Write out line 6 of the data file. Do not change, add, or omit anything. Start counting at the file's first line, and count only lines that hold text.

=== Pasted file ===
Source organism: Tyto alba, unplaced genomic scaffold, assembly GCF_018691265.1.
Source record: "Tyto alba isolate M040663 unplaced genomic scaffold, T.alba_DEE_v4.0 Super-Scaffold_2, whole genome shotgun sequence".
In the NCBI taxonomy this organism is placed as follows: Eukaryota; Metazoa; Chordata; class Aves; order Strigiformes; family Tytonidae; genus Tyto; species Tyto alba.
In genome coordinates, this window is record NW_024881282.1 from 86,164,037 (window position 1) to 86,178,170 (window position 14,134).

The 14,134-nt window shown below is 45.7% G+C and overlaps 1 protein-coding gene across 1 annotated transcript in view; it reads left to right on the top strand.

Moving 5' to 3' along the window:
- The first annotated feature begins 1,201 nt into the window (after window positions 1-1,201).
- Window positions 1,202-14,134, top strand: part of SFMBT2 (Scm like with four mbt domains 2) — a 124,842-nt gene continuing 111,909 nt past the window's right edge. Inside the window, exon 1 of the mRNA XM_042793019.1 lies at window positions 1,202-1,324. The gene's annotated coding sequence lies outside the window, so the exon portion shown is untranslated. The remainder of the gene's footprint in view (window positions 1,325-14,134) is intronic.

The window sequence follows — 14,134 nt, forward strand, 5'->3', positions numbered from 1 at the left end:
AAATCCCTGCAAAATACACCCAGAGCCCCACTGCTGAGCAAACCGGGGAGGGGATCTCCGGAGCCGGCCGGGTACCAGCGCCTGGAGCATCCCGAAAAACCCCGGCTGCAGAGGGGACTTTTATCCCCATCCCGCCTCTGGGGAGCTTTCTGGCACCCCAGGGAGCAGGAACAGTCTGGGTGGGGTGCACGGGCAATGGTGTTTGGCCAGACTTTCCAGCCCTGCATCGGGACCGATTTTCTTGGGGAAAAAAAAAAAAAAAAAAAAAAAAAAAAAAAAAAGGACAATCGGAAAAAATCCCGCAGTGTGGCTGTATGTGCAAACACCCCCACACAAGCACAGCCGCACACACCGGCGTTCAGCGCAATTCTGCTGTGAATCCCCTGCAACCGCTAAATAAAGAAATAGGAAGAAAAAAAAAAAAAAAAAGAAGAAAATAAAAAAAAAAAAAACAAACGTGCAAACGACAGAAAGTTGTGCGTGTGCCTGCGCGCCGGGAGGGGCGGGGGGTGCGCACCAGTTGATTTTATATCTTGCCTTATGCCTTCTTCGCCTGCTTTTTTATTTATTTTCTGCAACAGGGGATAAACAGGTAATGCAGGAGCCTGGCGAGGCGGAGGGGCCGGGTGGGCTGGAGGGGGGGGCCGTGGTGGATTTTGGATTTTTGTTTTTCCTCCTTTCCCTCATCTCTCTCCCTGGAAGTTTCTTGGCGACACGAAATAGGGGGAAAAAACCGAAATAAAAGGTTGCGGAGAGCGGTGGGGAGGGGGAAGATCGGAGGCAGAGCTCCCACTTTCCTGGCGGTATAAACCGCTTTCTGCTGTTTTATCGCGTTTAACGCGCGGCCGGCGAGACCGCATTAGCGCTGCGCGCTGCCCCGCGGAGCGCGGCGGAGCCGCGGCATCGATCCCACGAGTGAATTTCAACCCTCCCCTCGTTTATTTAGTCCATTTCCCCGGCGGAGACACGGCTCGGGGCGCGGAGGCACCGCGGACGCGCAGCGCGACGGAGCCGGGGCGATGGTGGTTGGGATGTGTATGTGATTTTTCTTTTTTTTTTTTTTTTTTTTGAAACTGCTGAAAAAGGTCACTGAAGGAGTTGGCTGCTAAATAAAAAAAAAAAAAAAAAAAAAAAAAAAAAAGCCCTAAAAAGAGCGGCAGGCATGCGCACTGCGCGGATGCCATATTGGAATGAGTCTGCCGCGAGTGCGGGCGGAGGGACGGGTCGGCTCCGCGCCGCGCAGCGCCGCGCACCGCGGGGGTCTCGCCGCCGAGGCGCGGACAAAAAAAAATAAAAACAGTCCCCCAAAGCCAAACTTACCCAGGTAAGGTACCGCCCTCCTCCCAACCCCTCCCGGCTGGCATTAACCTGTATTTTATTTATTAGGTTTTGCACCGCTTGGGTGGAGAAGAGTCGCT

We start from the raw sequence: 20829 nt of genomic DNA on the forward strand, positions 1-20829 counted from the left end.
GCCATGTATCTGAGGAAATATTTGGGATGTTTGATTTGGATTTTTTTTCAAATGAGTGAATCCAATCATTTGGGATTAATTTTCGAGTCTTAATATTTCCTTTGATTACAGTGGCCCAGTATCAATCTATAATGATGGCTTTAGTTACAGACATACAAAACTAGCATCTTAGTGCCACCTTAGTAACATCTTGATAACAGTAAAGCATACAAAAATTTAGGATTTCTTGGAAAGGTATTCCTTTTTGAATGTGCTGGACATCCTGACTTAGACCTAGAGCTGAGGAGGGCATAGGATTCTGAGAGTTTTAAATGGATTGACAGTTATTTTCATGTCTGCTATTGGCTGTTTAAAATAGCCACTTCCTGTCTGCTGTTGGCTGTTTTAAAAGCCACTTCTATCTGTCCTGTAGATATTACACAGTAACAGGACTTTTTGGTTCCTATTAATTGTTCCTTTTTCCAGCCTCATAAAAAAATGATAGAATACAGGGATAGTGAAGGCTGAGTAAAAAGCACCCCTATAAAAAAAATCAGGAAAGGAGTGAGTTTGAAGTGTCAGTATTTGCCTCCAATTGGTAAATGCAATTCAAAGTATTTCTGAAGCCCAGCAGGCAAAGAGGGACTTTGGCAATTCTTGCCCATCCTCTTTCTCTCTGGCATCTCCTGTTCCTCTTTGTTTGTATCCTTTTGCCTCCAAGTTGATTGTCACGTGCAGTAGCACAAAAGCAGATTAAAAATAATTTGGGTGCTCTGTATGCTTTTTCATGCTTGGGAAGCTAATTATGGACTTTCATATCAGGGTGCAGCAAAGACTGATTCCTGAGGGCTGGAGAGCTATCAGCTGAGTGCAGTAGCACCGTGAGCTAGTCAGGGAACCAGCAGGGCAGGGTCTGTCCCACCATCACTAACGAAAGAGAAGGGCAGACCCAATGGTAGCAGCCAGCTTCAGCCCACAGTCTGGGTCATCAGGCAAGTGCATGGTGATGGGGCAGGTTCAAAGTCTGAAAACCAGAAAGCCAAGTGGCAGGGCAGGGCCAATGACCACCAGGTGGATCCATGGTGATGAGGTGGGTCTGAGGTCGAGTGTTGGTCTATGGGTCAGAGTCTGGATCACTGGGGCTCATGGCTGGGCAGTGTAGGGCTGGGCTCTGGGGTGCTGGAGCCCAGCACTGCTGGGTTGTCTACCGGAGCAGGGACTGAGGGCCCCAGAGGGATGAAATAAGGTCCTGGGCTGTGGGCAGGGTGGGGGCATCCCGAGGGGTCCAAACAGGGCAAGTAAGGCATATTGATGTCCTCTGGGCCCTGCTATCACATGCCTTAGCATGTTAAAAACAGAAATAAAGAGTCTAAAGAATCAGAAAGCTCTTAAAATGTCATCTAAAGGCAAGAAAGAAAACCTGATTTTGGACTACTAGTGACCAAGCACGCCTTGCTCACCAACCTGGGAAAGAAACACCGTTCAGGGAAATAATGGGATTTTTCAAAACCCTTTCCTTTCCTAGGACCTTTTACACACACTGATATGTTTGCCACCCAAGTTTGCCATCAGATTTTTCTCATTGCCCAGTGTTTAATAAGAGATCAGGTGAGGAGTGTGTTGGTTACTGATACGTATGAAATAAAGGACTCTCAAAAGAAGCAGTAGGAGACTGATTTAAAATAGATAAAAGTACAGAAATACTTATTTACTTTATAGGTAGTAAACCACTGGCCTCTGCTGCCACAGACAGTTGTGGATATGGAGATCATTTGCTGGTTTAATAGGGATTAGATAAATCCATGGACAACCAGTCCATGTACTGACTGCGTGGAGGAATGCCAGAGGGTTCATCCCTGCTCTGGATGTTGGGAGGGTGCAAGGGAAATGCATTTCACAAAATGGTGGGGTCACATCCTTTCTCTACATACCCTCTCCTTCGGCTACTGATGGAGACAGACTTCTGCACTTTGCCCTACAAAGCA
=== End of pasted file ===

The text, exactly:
Moving 5' to 3' along the window: